If Alitalia is to have a chance of survival, the Italian government must learn lessons from its past mistakes and accept that some harsh commercial decisions will have to be taken, says Rigas Doganis, aviation consultant and former Olympic Airways chairman
Alitalia is reputed to be losing €1 million ($1.4 million) a day. Last December, the Italian government put 39.9% of its 49.9% shareholding up for sale, and 11 bidders initially emerged. Seven months and three chairmen later the auction had collapsed. Alitalia's latest chairman is studying yet another turnaround plan - is it the fifth or sixth in four years? - while the government talks of another attempt at privatisation. Is the government fiddling while Alitalia burns?
Turnaround plans are relatively easy to prepare. The difficulty is in effective implementation and execution. The lessons from recent attempts to turnaround state airlines in Europe and elsewhere are clear but not, apparently, to the Italian government.
The first is surely that very sick state-owned airlines must seriously downsize their operations to survive. The legacy networks established 60 years ago are frequently irrelevant to today's marketplace. Rescaling ambitions is a key prerequisite for a successful turnaround.
SN Brussels in 2002 absorbed only one-fifth of Sabena's staff, one-third of its passengers and half of its fleet, while operating a network with 20% fewer destinations in Europe and largely abandoning its long-haul network. And it succeeded. Swiss, also launched in 2002, initially missed the opportunity to rescale and tried to recreate the old Swissair. This was a recipe for failure. It had to be rescued by Lufthansa in 2006. Anyone saving Alitalia should start with the basic assumption that the airline must have a totally different mission and a reduced network. After all, the existing model has failed repeatedly despite successive injections of state aid and new capital.
Secondly, a revised network and mission requires the correct fleet. Alitalia has 12 or so different aircraft types including over 70 old gas-guzzling Boeing MD-82s whose economics have been battered by high fuel prices. Too many aircraft types also means higher costs. The fleet must be simplified and rationalised.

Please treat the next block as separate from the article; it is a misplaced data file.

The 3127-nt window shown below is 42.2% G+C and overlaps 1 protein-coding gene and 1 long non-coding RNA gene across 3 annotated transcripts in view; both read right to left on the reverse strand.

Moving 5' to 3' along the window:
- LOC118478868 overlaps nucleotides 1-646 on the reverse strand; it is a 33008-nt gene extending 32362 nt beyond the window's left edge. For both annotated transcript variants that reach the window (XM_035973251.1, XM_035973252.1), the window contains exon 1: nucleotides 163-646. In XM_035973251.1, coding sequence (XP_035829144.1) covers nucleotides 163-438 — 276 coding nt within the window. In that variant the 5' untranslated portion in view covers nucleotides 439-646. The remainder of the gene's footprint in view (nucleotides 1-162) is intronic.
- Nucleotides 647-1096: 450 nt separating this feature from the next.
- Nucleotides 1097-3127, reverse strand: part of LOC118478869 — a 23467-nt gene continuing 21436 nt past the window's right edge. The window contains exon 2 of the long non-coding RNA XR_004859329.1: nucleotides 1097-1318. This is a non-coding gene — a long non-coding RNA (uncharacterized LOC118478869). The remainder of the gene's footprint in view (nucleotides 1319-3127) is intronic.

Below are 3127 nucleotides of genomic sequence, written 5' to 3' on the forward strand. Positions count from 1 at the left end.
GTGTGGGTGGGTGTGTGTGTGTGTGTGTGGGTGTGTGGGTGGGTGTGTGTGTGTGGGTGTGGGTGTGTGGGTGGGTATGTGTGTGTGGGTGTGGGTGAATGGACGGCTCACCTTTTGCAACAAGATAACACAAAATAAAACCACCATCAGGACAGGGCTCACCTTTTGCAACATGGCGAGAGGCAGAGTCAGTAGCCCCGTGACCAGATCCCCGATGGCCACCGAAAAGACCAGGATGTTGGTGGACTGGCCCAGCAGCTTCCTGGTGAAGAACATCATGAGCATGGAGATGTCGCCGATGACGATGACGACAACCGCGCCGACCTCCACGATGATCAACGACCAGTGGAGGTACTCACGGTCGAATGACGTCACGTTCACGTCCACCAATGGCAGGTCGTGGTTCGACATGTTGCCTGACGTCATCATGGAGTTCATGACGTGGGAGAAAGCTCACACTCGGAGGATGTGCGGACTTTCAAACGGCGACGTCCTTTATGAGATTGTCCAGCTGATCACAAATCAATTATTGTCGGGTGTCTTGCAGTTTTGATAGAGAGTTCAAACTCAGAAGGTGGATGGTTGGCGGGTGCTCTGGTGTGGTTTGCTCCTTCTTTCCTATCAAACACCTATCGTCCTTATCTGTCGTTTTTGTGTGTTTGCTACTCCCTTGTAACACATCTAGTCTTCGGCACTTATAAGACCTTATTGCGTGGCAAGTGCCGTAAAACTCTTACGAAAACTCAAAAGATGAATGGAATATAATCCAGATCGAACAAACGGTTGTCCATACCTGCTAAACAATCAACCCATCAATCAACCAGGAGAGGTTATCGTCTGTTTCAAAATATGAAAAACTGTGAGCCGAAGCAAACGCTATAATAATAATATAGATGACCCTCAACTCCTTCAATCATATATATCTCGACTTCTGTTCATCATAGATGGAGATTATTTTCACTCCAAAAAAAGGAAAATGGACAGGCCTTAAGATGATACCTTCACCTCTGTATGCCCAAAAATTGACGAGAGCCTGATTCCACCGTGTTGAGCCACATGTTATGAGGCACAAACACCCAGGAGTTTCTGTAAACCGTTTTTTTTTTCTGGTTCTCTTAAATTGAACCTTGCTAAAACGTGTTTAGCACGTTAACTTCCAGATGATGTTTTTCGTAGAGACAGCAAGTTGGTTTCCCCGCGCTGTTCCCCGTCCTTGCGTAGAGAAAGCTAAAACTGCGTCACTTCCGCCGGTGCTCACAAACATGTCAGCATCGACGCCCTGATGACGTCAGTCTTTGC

Thirdly, the airline and its employees must become profit-oriented. Otherwise the relaunch may turn into a relapse. This means dramatic changes in work practices, reduced staff numbers and the development of key performance indicators for managers in all areas. To win their support, employees must be convinced that the airline is on the verge of collapse and that the government is not going to pump any more money in! It is this realisation among Aer Lingus employees that enabled Willie Walsh to turn this airline around after 2002.
One must also re-ignite a service culture. This tends to disappear in most state-owned airlines close to collapse as it has done at Alitalia. But staff in a relaunched airline become customer-focused more readily if, like SN Brussels, it looks and feels like a new enterprise rather than an old business with the old brand revived.
Finally, to succeed a turnaround plan requires a motivational leader who is unafraid of banging heads together. He/she must rebuild trust and drive change while winning employee support. Iberia found Xavier de Irala, Aer Lingus had Willie Walsh, while SN Brussels Airlines brought in Peter Davies. Picking the right leader is critical. Inevitably, they should come from outside the failed airline and outside the state sector. Having got a leader, governments should keep their hands off. Several airline turnarounds, such as that of Olympic Airways, have collapsed following constant government interference.
Conditions of sale
If these are the policies for turning around a sickly state-owned airline, then governments should not impose conditions when trying to sell their airlines, which make it impossible for buyers to effectively implement such policies. Yet this is exactly what the Romano Prodi government has done. It imposed conditions on the sale which, on the one hand, made Alitalia a very unattractive buy and, on the other, if accepted by a buyer, would have endangered the airline's future. These included maintaining certain staff levels, continued operation of some routes and traffic rights, preserving the identity of Alitalia, not selling certain Alitalia interests for three years, and so on. Such conditions, and there were others, were clearly not compatible with prospective purchasers' business plans.
The lesson for the Italian, Greek, or any other government wishing to sell off a sick state-owned airline is simple: do not impose conditions that make it difficult for a buyer to turn your airline around because then they will not buy. And, if no buyer can be found and your own government must turn the airline around, then learn from the experiences of others. This means taking difficult and unpopular decisions. If you fail to do this your airline will stagger from crisis to crisis making it even more difficult to sell in the future. Then the only option left will be to close it down and start again - or not!